And in fact, St. Paul talks about this in the Second Letter to the Thessalonians 2, that before the Son of man comes, there first must come the great apostasía
, the great apostasy, or the great falling away from the faith, when there’ll be much deception and a rise and spread of wickedness.
So Jesus here is presupposing—and that’s, by the way, that’s a very ancient Jewish idea, that the age of salvation is preceded by a time of tribulation and darkness and sin and a lack of faith. I did my dissertation on this if you want to read about it. I thought it’d be a kind of, you know, positive topic—something very uplifting to get me through the difficult times of doctoral studies and graduate school. In any case...but it was very informative. It was very illuminating, because it’s kind of contrary to common modern presuppositions. We tend to think that things will just get better and better and better and better, and then the end will come, and that’s not how it worked in the ancient Jewish eschatology. In ancient Jewish eschatology and in the teaching of Jesus, a time of great apostasy precedes the final judgment.
So He says here, “When the Son of man comes, will he even find faith on earth?” And so Jesus uses that sober exhortation to remind his disciples, well, what do you need to do? If everyone else is falling away, if it seems like—and it can seem that way sometimes—that even, you know, not just members of the Church, but church leaders, there have been great scandals, times of great darkness, not just in the west but in the east, not just in the north but in the south. If you see lots of darkness and sin and falling away from the faith, what do we do? Do we lose heart? Do we give up? Jesus says no. Your response to apostasy should be to pray constantly and not to lose heart, not to give up...to persevere in prayer.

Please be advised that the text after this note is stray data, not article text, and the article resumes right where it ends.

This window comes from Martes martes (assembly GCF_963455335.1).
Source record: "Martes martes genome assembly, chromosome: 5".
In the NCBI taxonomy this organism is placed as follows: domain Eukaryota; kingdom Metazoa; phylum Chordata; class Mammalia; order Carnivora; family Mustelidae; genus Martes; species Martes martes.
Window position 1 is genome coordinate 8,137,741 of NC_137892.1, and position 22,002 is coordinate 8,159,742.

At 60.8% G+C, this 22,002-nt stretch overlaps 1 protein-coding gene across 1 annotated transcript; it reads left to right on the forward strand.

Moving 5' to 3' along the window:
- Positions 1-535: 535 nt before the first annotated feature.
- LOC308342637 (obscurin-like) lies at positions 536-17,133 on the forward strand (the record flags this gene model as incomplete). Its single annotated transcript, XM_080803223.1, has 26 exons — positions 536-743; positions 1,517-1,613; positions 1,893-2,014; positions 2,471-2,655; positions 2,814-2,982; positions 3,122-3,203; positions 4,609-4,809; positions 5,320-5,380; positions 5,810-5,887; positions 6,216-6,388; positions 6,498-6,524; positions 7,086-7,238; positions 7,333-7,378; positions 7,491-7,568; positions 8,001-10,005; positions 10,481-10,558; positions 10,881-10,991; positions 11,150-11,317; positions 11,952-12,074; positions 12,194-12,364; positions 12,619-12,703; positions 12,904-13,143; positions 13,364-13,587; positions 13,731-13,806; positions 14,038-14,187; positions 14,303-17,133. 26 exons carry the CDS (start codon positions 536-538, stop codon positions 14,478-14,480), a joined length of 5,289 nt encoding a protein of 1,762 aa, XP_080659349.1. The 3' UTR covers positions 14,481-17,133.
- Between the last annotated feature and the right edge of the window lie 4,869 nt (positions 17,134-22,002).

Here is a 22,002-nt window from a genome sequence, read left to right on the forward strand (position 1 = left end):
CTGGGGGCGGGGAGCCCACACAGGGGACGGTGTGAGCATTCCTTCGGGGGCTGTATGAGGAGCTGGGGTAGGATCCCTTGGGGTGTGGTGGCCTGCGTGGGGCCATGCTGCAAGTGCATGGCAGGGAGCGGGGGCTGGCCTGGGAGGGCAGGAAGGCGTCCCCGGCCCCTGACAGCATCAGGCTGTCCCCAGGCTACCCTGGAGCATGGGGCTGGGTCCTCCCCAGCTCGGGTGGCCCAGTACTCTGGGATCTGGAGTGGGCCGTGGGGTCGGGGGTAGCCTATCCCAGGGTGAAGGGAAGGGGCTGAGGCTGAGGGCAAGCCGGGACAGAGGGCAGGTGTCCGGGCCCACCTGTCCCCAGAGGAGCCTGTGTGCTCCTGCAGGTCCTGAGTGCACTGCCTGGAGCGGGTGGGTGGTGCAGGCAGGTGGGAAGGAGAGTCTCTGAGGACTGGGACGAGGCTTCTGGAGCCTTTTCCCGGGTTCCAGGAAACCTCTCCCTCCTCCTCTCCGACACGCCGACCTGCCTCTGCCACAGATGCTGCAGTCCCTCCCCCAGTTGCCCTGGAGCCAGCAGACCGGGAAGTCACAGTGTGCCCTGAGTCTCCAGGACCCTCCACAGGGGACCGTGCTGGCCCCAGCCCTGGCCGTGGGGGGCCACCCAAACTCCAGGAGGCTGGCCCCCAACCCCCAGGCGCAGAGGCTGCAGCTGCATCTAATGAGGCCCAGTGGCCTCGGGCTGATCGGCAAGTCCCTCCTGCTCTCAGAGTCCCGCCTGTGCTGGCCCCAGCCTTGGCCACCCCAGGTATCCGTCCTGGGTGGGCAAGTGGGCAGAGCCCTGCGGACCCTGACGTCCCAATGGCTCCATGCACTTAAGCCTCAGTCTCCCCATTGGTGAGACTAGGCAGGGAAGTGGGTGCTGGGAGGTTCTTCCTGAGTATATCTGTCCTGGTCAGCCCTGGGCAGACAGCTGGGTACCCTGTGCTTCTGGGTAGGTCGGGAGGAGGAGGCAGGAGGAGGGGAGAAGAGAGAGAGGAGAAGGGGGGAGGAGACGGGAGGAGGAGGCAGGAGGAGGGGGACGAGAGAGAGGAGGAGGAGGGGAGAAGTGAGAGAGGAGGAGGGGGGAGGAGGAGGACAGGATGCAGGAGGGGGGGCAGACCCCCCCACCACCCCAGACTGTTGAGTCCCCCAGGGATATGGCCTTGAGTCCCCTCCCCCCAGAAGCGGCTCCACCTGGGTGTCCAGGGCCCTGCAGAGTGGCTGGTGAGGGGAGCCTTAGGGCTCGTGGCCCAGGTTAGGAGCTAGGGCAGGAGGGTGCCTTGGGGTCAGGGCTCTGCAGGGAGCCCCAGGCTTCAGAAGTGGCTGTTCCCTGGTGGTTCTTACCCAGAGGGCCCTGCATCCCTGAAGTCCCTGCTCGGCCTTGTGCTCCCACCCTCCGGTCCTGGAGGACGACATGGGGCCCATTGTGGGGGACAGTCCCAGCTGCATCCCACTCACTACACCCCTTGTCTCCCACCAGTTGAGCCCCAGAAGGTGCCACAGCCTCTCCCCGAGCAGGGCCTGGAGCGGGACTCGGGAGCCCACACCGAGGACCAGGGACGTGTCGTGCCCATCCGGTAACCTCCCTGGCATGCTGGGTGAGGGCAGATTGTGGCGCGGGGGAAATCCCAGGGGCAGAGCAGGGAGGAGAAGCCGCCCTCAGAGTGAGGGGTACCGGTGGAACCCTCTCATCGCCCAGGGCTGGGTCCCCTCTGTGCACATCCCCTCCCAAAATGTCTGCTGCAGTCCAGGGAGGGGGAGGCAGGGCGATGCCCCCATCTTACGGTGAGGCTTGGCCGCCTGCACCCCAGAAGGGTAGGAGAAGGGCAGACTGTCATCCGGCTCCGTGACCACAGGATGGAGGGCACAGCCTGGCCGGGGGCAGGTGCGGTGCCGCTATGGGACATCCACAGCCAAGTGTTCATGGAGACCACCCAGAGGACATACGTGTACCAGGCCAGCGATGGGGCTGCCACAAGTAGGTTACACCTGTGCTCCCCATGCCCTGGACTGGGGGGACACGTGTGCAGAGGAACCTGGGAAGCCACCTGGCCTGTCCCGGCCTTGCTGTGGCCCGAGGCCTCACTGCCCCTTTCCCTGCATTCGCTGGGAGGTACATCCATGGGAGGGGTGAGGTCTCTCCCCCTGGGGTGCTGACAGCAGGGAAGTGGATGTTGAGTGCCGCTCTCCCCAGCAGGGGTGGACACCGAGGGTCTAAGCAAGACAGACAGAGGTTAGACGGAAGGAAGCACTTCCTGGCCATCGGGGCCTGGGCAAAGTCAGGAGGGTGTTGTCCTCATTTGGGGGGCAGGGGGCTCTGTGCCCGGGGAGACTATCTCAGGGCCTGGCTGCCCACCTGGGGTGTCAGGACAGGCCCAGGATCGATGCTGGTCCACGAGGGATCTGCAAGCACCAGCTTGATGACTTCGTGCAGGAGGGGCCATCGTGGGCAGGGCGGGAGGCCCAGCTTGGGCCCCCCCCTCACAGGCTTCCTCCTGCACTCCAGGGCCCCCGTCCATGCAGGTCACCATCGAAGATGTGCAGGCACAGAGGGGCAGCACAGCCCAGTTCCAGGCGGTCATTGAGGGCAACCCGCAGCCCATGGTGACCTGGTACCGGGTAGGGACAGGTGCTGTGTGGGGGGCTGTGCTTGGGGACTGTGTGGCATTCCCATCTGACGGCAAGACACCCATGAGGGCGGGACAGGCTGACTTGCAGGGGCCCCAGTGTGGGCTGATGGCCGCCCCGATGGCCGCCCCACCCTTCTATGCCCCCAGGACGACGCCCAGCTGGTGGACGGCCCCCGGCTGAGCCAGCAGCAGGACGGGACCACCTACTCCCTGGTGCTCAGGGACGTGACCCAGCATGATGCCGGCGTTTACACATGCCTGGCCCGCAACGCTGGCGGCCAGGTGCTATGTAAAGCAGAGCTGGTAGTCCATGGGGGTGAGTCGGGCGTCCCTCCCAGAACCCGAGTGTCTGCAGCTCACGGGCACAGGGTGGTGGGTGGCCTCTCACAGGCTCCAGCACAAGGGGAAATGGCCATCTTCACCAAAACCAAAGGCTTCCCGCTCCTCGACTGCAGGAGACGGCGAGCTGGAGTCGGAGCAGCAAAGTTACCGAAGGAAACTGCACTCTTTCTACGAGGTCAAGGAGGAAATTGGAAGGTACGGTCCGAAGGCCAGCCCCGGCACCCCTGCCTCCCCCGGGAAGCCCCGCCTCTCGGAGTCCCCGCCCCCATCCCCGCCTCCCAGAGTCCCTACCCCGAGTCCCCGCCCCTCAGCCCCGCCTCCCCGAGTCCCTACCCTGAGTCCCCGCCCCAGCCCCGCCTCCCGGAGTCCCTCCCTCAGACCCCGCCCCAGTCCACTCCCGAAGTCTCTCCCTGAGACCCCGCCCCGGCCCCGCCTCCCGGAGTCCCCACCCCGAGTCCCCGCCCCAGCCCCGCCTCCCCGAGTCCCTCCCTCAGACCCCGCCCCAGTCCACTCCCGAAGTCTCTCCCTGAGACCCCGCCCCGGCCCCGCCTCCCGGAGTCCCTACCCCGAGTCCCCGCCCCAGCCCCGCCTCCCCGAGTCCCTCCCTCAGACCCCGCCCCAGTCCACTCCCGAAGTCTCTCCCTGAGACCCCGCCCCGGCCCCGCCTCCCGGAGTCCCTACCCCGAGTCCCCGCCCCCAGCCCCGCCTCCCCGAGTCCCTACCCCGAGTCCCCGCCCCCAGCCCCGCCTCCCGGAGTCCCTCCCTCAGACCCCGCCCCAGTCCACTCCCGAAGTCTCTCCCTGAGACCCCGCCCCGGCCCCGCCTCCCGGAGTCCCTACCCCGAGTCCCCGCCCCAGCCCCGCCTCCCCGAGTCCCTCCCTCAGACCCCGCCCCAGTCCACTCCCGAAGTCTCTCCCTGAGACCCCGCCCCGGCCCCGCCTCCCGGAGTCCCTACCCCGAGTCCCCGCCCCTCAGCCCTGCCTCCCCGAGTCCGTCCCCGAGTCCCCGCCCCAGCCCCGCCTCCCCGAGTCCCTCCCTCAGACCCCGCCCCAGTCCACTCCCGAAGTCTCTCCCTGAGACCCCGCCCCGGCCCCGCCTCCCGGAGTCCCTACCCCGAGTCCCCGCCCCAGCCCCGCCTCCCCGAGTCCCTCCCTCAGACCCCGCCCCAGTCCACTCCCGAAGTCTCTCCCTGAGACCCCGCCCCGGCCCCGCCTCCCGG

SECOND READING TRANSCRIPT (Subscribe or Login for Full Transcript):
Not only do you have to stir up the gift that you received when I laid hands on you, like at the beginning of the letter, you also have to pay attention to Scripture. You have to read the Scriptures. You have to immerse yourself in the Scriptures. Why? How are they different from any other book? Because of that single line, "All Scripture is inspired by God.”
Now, that line, "Inspired by God," is very interesting. The Greek term there is theopneustos